Here we go. T-minus 48 hours until game day. A game day that has been heavily anticipated since March, when the Dolphins began an offseason renovation that must begin to pay dividends this weekend in Cleveland. Here are my five keys to victory for the opener:
1. Pressure, pressure, pressure
Brandon Weeden’s rookie season can be defined by two statistics: On plays in which the opposing defense blitzed, his quarterback rating dropped to a mediocre 67.3, but on plays in which those blitzes resulted in pressure or on plays when the defensive front was able to generate pressure on its own, his quarterback rating plummeted to a dreadful 27.0.
Needless to say, dialing up blitz after blitz should be in order for defensive coordinator Kevin Coyle. And I don’t doubt that it will be. The Dolphins’ defense was more aggressive than we’ve seen them in quite some time during the preseason, and against a team with a pedestrian receiving corps like the Browns possess, pinning their ears back and bringing heat on most plays isn’t as much of a risk as it normally would be.
I expect Miami to crowd the line of scrimmage to pressure Weeden, as well as slow down running back Trent Richardson. And if Weeden hasn’t taken a big leap since his rookie year, he’ll likely struggle as a result.
2. Protection, protection, protection
As important as it will be to pressure Brandon Weeden, preventing pressure on the other side of the ball will be equally as vital. There are questions regarding the Dolphins’ offensive line, especially with Jonathan Martin manning the left tackle spot. And the Browns could have one of the league’s most underrated front sevens, with a pass rusher in Jabaal Sheard who has set his sights on 20.0 sacks this season.
It should be a great test for Martin and the rest of Miami’s offensive line, as they attempt to provide Ryan Tannehill will sufficient time to pick apart a Browns secondary that struggled a year ago. I expect running the football to be extremely difficult against the Cleveland front, so the onus will be on Tannehill, and in turn, the offensive line to move the ball and put points on the board. If protection is poor and Tannehill is never able to get into a rhythm with his receivers as a result, it could be a long opening day for the Dolphins’ offense.
3. Expose Browns starters, who probably shouldn’t be starters
There are two players in particular in the Browns’ starting lineup that the Dolphins should look to expose on Sunday afternoon. The first player is Cleveland cornerback Buster Skrine. Skrine was limited during Thursday’s practice with a shoulder injury, but he’s still expected to play vs. Miami. And that presents an opportunity for the Dolphins’ passing game.
Skrine will be matched up in coverage with 1,000-yard receiver from 2012, Brian Hartline, on many plays. While Skrine has been a solid nickel option, he really struggled when asked to cover the boundary in 2012, allowing 68 receptions and a 114.6 quarterback rating to receivers in his coverage. With No. 1 wideout Mike Wallace having a much more difficult task against Joe Haden, Tannehill should be looking Hartline’s way often.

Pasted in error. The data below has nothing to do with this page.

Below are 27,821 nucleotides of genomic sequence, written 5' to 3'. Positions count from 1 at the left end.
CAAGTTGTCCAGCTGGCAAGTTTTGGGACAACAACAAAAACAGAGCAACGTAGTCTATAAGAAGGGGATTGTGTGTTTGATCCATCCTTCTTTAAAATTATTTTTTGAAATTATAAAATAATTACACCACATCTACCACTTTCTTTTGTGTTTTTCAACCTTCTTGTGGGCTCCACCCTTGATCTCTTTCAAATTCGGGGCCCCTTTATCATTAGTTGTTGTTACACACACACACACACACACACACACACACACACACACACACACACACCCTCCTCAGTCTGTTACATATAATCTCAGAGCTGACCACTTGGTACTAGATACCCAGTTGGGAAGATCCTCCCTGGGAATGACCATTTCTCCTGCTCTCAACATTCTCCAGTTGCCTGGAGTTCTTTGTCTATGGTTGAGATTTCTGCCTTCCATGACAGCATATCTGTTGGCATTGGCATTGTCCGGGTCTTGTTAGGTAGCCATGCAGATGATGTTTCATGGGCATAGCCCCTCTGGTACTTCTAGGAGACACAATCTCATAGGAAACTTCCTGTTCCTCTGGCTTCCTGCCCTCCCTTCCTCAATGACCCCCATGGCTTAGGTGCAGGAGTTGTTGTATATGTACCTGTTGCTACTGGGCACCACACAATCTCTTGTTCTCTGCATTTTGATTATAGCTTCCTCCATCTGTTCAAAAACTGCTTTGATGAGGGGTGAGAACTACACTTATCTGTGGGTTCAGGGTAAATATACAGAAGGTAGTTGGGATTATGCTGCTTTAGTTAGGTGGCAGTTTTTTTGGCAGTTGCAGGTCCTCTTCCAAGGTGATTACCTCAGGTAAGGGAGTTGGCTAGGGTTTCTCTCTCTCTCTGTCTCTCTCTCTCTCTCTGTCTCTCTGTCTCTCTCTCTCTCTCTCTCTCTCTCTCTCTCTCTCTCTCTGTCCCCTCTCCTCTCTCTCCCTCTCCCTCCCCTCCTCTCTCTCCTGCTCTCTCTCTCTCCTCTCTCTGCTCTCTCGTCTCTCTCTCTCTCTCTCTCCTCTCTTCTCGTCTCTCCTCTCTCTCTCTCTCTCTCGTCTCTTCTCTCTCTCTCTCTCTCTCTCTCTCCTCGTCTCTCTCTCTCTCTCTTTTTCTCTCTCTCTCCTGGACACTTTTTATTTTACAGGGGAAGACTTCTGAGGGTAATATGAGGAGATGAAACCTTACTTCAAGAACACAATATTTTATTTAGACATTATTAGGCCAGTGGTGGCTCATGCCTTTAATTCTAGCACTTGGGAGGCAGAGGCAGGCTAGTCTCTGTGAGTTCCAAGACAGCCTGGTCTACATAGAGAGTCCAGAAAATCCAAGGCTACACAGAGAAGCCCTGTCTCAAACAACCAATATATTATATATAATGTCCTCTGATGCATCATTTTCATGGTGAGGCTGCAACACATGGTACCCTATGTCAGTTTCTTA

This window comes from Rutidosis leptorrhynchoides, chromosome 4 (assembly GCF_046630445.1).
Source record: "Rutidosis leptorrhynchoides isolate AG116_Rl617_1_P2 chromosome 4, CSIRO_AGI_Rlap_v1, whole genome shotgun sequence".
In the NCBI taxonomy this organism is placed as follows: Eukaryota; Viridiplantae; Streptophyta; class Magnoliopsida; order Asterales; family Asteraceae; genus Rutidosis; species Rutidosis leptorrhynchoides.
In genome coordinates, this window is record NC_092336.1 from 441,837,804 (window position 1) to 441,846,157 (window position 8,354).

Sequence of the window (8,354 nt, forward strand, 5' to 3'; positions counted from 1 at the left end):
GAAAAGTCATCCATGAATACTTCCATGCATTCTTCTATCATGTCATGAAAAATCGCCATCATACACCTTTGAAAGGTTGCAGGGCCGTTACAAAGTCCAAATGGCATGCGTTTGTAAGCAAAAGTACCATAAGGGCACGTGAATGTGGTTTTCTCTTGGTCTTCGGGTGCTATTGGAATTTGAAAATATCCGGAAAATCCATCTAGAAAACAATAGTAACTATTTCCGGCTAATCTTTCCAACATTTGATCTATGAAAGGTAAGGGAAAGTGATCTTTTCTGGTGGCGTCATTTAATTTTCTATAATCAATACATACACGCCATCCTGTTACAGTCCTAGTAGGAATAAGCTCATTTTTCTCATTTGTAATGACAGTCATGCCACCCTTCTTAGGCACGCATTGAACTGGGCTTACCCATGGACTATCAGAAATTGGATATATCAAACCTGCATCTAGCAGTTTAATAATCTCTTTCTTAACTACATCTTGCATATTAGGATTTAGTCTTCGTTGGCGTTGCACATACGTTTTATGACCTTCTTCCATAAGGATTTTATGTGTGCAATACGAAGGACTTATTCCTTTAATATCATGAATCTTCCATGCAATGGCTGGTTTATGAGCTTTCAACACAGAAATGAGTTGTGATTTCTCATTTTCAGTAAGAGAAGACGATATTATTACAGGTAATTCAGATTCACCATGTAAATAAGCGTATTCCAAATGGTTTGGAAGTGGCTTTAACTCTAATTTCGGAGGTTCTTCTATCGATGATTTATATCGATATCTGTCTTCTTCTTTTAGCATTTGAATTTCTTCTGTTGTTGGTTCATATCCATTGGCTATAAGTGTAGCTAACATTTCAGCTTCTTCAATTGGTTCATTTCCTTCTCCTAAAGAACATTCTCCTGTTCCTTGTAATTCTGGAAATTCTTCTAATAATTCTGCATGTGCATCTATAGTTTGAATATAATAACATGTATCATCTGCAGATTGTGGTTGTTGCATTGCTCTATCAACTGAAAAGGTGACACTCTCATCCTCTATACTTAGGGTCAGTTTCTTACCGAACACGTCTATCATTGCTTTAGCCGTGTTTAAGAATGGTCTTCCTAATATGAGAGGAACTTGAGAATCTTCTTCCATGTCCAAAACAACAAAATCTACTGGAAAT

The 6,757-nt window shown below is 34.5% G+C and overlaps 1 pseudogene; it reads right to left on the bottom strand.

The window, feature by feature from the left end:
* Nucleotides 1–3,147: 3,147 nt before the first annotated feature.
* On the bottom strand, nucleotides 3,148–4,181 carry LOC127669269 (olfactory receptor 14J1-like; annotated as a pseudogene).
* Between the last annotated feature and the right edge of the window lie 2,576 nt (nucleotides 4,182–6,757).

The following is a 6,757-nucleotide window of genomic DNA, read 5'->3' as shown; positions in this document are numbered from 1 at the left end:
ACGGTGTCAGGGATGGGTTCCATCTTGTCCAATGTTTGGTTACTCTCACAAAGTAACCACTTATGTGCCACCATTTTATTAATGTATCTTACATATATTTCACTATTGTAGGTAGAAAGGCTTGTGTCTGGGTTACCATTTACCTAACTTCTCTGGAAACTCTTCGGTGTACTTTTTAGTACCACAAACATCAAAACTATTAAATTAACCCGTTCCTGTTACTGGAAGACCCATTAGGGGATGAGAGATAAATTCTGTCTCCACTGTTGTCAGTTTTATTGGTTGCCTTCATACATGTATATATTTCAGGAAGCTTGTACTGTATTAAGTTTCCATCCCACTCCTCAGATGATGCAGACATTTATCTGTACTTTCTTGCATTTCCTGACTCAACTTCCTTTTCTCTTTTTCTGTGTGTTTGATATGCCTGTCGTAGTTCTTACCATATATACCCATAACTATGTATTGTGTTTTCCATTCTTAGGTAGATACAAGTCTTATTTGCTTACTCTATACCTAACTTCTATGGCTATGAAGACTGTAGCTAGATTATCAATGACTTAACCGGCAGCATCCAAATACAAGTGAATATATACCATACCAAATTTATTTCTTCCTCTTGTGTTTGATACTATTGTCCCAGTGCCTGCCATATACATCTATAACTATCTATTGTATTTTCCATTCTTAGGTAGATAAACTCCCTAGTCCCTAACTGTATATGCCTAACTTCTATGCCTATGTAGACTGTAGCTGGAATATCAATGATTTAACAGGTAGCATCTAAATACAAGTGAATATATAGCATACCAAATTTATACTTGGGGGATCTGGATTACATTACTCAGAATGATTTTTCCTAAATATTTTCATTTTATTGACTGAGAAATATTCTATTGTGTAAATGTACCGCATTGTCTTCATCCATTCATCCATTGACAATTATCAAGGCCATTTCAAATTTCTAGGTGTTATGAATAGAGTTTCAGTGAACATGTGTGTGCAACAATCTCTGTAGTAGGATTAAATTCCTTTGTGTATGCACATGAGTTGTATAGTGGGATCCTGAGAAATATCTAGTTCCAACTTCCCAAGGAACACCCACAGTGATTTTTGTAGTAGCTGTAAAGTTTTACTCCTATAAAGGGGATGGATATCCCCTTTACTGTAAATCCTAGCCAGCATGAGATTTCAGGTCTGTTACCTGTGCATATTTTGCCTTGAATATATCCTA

The second player who the Dolphins should look to expose is starting right guard Oniel Cousins, who has been forced to convert inside from tackle after injuries to the Browns’ first two options at the position, Shawn Lauvao and Jason Pinkston.
Cousins will be a favorable matchup to Miami’s penetrating defensive tackles Randy Starks and Jared Odrick, and to the run-stopping clog that is Paul Soliai. The Dolphins should also try to get Cameron Wake matched up with Cousins in pass rushing situations by blitzing a linebacker from Wake’s edge to engage right tackle Mitchell Schwartz.
4. No turnovers
I truly believe the Dolphins have a better offense and defense than the Browns. Thus, I believe they are and will be the superior team this season. But just being the better team doesn’t mean a win is imminent, especially playing on the road in a hostile environment. One sure way to level the playing field and allow the crowd to become a factor, is to turn the ball over.
Protecting the football should be priority number one for the Dolphins’ offense on Sunday. And their special-teams, if you recall the muffed punt and fumbled punt return during a preseason contest with Tampa Bay. Finishing the game with a goose egg in the turnover column will considerably amplify Miami’s prospects of getting off to a 1-0 start.
5. It’s clear which quarterback was drafted higher
Ryan Tannehill and Brandon Weeden were both taken in the first round of the 2012 draft. However, only one was drafted in the top 10 picks at eighth overall. Which, of course, was Tannehill, who must show why he was selected higher than Weeden on Sunday afternoon.
Weeden may very well make Tannehill’s case for him if the Dolphins are able to successfully provide pressure throughout the game (see key No. 1). But a sharp performance from Tannehill will be essential, as the second-year passer looks to have a breakout season that begins to establish Miami as a perennial title contender.
Tannehill had some shaky moments during the first three exhibitions, but flashed some promise in the team’s mock game. He was 17 of 27 for 150 yards and a touchdown vs. Tampa Bay in preseason game No. 4, and could have easily completed four or five more passes and two more touchdowns if it weren’t for some unfortunate drops.
The point is, the last time Tannehill was on the field, he was as good as he’s ever been. If his momentum from that game carries over to Week 1, the Browns will be in trouble.